Why and how should pastors talk about economics?

They trudge into church weary and worried, having spent the majority of their weekday life grinding it out in the office, on the road making sales calls, or in the trenches. Some have stared at a computer screen in their home office and others have dealt with angry customers behind a service counter or in a restaurant. Still there are many of our church members who are making big decisions for their small businesses or large corporations.

What do pastors have to tell them about the activities that consume the majority of their waking hours? At times it seems we open the Scriptures and struggle to apply anything meaningful to work life. Thankfully, in recent years, the church has recovered the vital importance of upholding a doctrine of vocation and a doctrine of creation in affirming the God-created goodness of work. But beyond affirming work as good for creation reasons, what can we say about the workplace or the economic systems in which our people are located?

First we have to acknowledge the peril in applying the Scriptures to modern economic issues. Many things discussed in the public square — such as marginal tax rates, the size of a social safety net, or trade policies — are matters of prudence. While the Bible should inform the way we make policy, we should recognize that many Christians will often come to different conclusions on the finer points of economic policy.

Too often Christian leaders have carelessly implied that the Bible supports a particular piece of economic legislation as if to oppose it was to be unfaithful. This kind of unhelpful rhetoric from all sides of debates only alienates others who might disagree and is a misuse of Scripture. Pastors should avoid this.

But there is also a way to ignore the broad themes of Scripture when it comes to labor, money, and economics. For instance, here are a few examples:

  • The creation narrative in Genesis reminds us God gave work to humans as a gift, and when we create, in any way, we both image our creator and respond to his mandate to rule over creation. The Bible affirms that work is good and glorifies God.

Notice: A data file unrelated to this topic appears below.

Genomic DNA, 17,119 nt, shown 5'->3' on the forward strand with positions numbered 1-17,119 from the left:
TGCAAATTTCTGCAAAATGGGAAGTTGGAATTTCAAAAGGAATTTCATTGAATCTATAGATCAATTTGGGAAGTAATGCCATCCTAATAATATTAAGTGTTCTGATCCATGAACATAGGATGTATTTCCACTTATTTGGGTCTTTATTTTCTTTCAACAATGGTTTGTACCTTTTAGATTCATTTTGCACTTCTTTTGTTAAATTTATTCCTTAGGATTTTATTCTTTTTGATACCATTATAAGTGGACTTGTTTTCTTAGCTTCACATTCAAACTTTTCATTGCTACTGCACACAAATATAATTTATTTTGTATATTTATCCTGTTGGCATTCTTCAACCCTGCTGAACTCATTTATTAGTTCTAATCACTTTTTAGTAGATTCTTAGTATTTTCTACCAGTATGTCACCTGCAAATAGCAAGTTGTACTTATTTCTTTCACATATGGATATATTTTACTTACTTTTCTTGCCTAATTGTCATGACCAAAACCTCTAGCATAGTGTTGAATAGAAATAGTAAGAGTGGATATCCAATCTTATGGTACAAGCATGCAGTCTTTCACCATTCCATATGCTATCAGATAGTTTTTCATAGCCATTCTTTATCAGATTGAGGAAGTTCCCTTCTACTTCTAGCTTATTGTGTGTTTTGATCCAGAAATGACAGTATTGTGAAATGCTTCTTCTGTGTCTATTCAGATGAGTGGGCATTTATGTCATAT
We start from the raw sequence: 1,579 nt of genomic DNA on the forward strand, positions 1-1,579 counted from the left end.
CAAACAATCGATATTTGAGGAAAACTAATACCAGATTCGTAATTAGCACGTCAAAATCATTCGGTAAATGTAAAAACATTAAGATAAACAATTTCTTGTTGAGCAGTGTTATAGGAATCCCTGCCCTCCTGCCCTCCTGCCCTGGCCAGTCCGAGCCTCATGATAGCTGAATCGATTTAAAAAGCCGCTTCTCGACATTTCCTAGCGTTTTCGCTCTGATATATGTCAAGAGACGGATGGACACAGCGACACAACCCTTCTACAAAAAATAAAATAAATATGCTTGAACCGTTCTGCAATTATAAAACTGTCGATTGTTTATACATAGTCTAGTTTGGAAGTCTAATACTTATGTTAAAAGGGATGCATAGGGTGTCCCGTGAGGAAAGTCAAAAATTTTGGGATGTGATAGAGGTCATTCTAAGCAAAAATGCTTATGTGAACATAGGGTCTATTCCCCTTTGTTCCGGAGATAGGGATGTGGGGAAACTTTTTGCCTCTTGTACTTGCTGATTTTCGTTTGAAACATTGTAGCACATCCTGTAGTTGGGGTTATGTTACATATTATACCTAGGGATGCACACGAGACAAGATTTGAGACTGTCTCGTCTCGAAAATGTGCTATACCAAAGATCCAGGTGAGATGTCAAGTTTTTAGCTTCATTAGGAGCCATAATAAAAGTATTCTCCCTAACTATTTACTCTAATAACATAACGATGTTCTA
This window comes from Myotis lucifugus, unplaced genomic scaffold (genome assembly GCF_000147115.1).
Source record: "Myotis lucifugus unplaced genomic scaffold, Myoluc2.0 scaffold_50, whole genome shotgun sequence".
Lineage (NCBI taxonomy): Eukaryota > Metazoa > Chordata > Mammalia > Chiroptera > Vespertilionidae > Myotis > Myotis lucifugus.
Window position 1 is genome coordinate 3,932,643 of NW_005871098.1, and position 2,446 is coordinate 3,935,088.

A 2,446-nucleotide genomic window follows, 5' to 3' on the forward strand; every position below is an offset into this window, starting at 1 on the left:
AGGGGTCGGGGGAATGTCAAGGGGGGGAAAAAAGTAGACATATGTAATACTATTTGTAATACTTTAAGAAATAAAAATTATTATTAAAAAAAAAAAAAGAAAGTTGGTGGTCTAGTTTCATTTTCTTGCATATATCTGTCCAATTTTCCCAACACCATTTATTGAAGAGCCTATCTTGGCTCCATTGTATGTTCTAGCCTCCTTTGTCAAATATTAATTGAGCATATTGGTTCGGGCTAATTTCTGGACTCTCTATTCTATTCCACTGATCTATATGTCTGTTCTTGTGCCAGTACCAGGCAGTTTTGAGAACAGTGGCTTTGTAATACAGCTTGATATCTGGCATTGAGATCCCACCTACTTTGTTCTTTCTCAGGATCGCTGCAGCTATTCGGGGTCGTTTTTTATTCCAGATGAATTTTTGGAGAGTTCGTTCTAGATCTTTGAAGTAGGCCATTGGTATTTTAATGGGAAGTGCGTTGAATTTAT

• Proverbs includes many themes that extol the virtues of hard work, thrift, saving money, fair wages, the benefit of markets, private property, fair treatment of workers, and more. Proverbs also warns against laziness, foolish lending and borrowing, stealing, and the exploitation of labor.
  • The minor prophets are replete with God’s condemnation of the nations for exploiting the poor, for unfair economic practices.
  • Jesus spoke of a corrosive pursuit of money and material blessings that can take the heart away from a pursuit of God.

These are just a few examples of broad themes. And then there are other times where there are specific injunctions against unjust economic practices:

  • Exodus portrays a ruler who exploits an entire ethnic group (Hebrews) for economic gain, engaging in practices that make work more difficult, seeking to control the population by infanticide, and refusing to grant space for them to freely worship. Exodus also portrays a God who seeks and rescues people enslaved in this unjust system. Ultimately this narrative is about a God who fulfills his promise by calling out and rescuing his people, a picture of Christ who would ultimately rescue his people from bondage to sin at the cross.
  • James features a rebuke to the wealthy landowners in the first century church who were exploiting the poor for financial gain. This implies that an authentic Christianity of more than mere words means a change in the practices for Christian business owners.

These are just a few examples. There are also many references to greed, sloth, envy, laziness, which can be applied to contemporary discussions about work and economics. And in a civil society like ours where we have a share of power through our vote, we have to consider Jesus’ admonition to love our neighbors as ourselves. This applies to the way we think about the economic flourishing of our neighbors. Of course, when it comes to the best approaches to policy, Christians might arrive at different conclusions as to what helps people flourish. We need charity and grace in our disagreements. And yet as pastors we can help biblically inform our people on these broad ideas and help them think wisely and well about economics.

Topics: Discipleship, Economics, Work and the Bible

About the Author

Daniel Darling is the vice president for communications at the ERLC. He is a columnist for Homelife and is a regular contributor to In Touch and a contributing editor for Christianity Today's CT Pastors. Dan's work has appeared in USA Today, CNN, Washington Times, Huffington Post, and The Gospel Coalition. Daniel is the host of The Way Home Podcast and an associate pastor at Green Hill Church in Mt. Juliet, Tennessee. He is the author of several books, including, The Dignity Revolution. More of his personal writing is available at danieldarling.com.